Decorate your home this holiday season with handmade Native American ornaments acquired at the Heard Museum Shop’s Annual Ornament Marketplace. You will find unique ornaments in a variety of styles and mediums for each person on your holiday list or branch on your tree.
Featured artist, Tim Blueflint (Bad River Band of Lake Superior Chippewa), has created 40 limited edition signature ornaments for this year’s marketplace. He has created a sterling silver waterbird with connecting star. Each signature ornament is signed and numbered by the artist and can also be worn as a pendant.
The signature ornament will go on sale at 10:00 A.M. on the first day of Ornament Marketplace, Friday, November 25 for $195 each.
*All ornaments are available while supplies last so visit us early for optimal selection. Because of the handmade nature of these items, there will be slight color and style variation of ornaments available. Signature ornaments cannot be held for purchase prior to the event.*
Ronald Chee (Navajo)
Michele Tapia Browning (Santa Clara)
Buddy Tubinaghtewa (Hopi)
Sheryl Susunkewa (Hopi)
Elizabeth Whitethorne Benally (Navajo)
Yolanda LaMone (Navajo)
Kevin Sekakuku (Hopi)
Tim Blueflint Ramel is a citizen of the Bad River Band of Lake Superior Chippewa.
A self-taught artist, he is highly respected in the Native American art community for the high standards of quality, beauty and elegance of his traditional and contemporary Native American Flutes and Jewelry. He is the recipient of over 30 international and national awards, including the 2021 Helen Cox Kersting Award and the 2015 Santa Fe Indian Market Innovation Award. His creative process was featured on the TV show “How It’s Made”. He has served as Artist-in-Residence for Eiteljorg Museum of Western and Native American Art in Indianapolis, IN. Blueflint has presented discussions on Collaborations Amidst a Global Pandemic, Turquoise: Real or Natural, flute making for the City of Las Vegas, NV and the Eiteljorg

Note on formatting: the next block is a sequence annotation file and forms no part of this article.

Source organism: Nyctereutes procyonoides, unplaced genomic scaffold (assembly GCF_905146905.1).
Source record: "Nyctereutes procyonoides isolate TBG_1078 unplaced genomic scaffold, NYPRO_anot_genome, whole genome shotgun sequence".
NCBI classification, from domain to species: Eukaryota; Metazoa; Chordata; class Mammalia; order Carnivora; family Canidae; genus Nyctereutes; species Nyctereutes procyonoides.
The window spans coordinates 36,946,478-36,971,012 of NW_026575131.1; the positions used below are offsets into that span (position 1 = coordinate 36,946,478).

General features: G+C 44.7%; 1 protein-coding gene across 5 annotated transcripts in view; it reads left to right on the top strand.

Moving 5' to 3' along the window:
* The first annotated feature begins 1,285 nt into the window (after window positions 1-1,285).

Museum and an under-grad Master Class entitled “Applied Physics and the Native American Flute” at Purdue University. Tim Blueflint is currently Vice-President of the Board of Directors for the Native Arts Community Foundation, has served on the Education Foundation Board for the former Indian Arts and Crafts Association and has held Advisory positions on the boards for Resources for Uncovering Wonder and the Silver Sage Foundation.
Drawing inspiration from his familial stories, historical perspectives, and life experiences, Blueflint’s works are highly detailed, infused with care and creative passion. He combines and melds multiple art forms and techniques to further the evolution of his unique art forms, creating a unique voice in a complex and convoluted world. Through his art, Blueflint strives to provide his collectors a connection to tradition and inspire his vision of cultural identity and pride.
The Commonality of the People
There came a time when the Great Creator made all the people and placed them in the far corners of the earth.
The People where taught all the things they needed for their physical and spiritual lives; how the world around them moved and changed through the seasons, to be thankful and respectful to each being, whether it be two-legged, four-legged, winged, finned, green-growing or stone.
They also learned of the Messengers, those beings that could fly so high, it was possible carry our prayers to and see the face of the Great Creator. These things were learned in the different lands and based on the People’s immediate environment, yet there was a commonality woven in the symbolism throughout the lands.
The Waterbird, like the Dove, represents the presence of the Great Creator and has the ability to carry our prayers and intentions after ceremony and manifest them into the physical and spiritual realms we, as human beings, inhabit. The star is representative of the Heavens and our connection to the Higher Spiritual Power. Together, they represent the hopes and answered prayers of all the People.
As we move towards and remember the original teachings, these symbols that connect us to the above and below, may we come to recognize that we share more in common in our existence than divides us.
Admission to the Heard Museum Shop is always free (museum admission additional).
November 25 – 27, 2022
10:00 am – 4:00 pm